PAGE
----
Like black cats, bats are connected to black magic and witchcraft because they appear at dusk. In Dante Alighieri's Inferno, Satan is described with bat wings that freeze hell over with a simple flap of the wings.

Read More: Bat Faces Are Vast and Varied

3. Cicadas

(Credit: Shutterstock/Eric Isselee)

What Do Cicadas Symbolize?

In Chinese culture, cicadas are associated with a range of meanings. Some intertwine the cicada as a symbol of rebirth and immortality. The insects are linked with symbols of resurrection because of their life cycle, according to the Smithsonian National Museum of Asian Art. Soon after hatching, cicadas will bury themselves into the ground and live on tree roots for 13 to 17 years before rising from the ground again.

(Credit: Yale University Art Gallery/ Hobart and Edward Small Moore Memorial Collection, Gift of Mrs. William H. Moore)

Chinese cultures see the insect's process of emerging from the ground as an analogy of the dead rising into eternity. According to the National Museum of Asian Art, during the Han dynasty, cicada-shaped hade amulets were placed on the tongues of corpses.

Read More: The Cicadas Are Coming

4. Butterflies

(Credit:Shutterstock/Tahmid Hasan Sobuj)

In ancient Greece, the word for butterfly is Psyche, which means the soul of the dead. The mythology of Psyche, a mortal woman released from death by the god Zeus, who gave her immortality inspired the meaning. On Greek pottery and in mythology, Psyche has butterfly wings.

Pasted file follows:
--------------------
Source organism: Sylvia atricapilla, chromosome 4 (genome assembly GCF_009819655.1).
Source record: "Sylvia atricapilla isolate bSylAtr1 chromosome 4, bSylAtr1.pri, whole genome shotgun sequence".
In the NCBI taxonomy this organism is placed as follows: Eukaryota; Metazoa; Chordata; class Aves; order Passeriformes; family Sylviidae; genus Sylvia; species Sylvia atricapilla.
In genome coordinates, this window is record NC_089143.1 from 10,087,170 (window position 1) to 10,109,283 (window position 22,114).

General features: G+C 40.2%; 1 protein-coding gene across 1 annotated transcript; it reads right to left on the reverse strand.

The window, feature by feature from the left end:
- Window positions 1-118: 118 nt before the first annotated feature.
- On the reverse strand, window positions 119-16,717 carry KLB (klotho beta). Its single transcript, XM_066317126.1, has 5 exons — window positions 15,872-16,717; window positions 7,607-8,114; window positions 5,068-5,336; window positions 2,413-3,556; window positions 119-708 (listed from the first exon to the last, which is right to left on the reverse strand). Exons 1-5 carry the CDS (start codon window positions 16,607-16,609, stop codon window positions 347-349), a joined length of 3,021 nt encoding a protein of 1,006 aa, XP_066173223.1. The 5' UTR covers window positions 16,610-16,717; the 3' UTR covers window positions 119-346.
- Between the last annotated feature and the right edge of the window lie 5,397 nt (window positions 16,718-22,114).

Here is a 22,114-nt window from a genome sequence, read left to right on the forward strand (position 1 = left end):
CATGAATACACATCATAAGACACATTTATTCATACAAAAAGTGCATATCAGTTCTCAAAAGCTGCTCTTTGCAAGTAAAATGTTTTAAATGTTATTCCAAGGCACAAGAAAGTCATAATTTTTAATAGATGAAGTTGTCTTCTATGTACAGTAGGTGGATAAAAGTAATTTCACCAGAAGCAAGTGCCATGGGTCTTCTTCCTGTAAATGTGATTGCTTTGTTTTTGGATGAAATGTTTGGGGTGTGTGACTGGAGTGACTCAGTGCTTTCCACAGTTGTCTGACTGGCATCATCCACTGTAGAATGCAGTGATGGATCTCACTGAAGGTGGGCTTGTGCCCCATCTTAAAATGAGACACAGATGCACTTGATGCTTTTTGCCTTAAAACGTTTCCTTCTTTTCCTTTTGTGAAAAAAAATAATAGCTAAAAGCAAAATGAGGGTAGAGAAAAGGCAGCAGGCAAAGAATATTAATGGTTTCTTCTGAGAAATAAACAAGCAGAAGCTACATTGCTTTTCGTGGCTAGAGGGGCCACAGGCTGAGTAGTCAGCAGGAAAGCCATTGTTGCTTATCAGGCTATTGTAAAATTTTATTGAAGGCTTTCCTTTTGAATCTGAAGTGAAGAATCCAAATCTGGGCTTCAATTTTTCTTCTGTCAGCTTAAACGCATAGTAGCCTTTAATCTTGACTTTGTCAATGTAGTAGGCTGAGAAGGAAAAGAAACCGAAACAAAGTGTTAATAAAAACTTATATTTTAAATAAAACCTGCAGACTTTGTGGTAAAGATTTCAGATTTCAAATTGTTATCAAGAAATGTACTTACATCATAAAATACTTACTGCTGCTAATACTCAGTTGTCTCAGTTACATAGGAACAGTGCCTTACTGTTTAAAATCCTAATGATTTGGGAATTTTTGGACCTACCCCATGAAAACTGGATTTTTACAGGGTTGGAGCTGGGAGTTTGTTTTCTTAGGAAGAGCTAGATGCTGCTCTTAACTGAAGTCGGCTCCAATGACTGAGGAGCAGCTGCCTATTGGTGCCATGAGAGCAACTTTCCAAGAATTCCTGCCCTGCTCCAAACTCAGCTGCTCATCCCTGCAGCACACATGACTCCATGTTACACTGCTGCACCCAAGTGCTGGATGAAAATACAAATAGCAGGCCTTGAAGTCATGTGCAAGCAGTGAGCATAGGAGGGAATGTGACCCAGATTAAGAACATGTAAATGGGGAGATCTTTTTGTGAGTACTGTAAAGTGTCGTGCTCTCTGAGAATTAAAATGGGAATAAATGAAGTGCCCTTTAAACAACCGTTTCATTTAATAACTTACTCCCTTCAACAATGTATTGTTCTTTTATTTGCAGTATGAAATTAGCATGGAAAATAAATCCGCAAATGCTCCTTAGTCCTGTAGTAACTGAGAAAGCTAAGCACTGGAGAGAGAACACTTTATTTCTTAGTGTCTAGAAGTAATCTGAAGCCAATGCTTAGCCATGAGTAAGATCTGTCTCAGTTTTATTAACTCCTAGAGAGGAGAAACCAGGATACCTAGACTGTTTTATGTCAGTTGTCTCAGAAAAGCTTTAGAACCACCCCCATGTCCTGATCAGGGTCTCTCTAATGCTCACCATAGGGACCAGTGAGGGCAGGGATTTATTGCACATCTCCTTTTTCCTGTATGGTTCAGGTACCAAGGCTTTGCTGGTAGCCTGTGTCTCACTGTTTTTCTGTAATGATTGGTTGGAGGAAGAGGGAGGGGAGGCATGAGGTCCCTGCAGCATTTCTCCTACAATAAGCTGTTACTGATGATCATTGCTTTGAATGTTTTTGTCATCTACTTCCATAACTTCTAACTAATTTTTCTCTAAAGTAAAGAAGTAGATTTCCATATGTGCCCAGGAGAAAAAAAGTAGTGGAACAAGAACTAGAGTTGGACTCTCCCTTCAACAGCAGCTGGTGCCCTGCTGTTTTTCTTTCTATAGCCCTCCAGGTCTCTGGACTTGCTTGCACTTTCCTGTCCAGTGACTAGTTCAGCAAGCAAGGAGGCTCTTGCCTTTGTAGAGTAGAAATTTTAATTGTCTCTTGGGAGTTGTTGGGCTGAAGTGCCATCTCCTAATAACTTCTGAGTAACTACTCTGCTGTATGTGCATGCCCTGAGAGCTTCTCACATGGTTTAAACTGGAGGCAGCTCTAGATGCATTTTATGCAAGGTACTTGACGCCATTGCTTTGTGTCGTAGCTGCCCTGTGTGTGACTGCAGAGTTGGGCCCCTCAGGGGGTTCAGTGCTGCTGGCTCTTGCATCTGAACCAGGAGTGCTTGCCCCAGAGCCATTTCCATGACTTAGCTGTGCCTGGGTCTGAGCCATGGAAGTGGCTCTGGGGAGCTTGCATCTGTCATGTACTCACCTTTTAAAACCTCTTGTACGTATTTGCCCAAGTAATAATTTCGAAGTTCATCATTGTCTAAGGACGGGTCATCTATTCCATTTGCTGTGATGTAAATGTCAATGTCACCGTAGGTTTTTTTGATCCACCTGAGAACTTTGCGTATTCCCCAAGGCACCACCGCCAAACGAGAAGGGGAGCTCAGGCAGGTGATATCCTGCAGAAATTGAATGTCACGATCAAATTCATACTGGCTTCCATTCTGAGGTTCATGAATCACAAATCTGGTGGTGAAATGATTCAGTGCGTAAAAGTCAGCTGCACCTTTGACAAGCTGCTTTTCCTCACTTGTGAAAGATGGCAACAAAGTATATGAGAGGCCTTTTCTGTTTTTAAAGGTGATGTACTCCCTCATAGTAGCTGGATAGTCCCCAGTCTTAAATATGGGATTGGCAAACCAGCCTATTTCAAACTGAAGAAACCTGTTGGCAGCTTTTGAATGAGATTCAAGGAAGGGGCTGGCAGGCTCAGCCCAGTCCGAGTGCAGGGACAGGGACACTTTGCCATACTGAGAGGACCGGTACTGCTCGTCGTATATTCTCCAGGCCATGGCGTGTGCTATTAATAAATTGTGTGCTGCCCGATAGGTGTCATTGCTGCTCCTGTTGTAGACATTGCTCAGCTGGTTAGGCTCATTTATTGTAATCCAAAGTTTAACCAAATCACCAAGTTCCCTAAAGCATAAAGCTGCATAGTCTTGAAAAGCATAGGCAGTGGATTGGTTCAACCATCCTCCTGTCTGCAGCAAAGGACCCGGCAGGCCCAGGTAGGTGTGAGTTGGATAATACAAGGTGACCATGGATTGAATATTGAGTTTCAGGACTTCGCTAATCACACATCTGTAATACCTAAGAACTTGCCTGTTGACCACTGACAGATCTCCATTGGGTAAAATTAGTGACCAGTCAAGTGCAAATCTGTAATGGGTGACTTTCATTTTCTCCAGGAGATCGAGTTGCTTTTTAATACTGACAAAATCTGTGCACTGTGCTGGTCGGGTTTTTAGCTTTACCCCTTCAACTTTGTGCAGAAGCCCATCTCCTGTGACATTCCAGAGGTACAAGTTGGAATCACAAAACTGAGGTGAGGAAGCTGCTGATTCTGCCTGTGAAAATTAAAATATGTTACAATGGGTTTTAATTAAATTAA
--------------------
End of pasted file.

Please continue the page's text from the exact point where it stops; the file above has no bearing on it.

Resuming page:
What Is the Butterfly a Symbol Of?

The butterfly is thought to represent freedom from death, where the soul can fly after it emerges from the constraining chrysalis, according to a paper published in Arquivos de Neuro-Psiquiatria. A butterfly's transformation from a caterpillar into a winged insect can also symbolize the soul's exit from the body.

Symbols of a chrysalis have been found on ancient sarcophagi in Patras, Greece, and in Greek, chrysalis or nekydallon means "the shell of the dead."

Read More: How the Smallest Butterfly in North America Travels Using Gusts of Wind

5. Owls

(Credit: Shutterstock/Trevor Partridge)

What Does an Owl Symbolize?

Owls make various appearances in the stories from North American tribes. Depending on which tribe, Owls can be a good or bad omen. For example, Apache tribes fear great horned owls and consider them a bad omen. Whereas other tribes believe owls are messengers and are a guardian spirit, per The Pueblo Chieftain.

"The owl is generally not a good sign, it is associated with death," says Magliocco. "If you've ever heard a screech owl cry out in the night, it's a very eerie sound. So, you can see how you can see how people develop this belief."

Some Mediterranean folklore also has stories about women who could turn themselves into screech owls and, at night, suck out the breath of babies.

Read More: An Extinct Owl Once Hunted by Day

6. Crows

(Credit:Shutterstock/Rudmer Zwerver)

What Does a Crow Symbolize?

Crows often get associated with death. As scavengers, they were found in battlefields, cemeteries, and around dead bodies. In literature, circling crows above sites where humans or animals are expected to die soon represent omens of death or foreboding.

Crows in Swedish Folkore

Swedish folklore sees the birds as ghosts of those murdered without a Christian burial. At one point, humans blamed the birds for spreading the Bubonic plague.

Calling a group of crows a "murder" stems from a folk tale that said crows would come together, hold a court, and decide the fate of another crow that committed offenses against the flock. The fate could end in a 'murder' of the accused.

While most of the symbolism explained in these fauna is dark, many also have positive connotations of hope, renewal, intelligence, and destiny.

Read More: The Term 'Spirit Animal' Means More Than Your Favorite Animal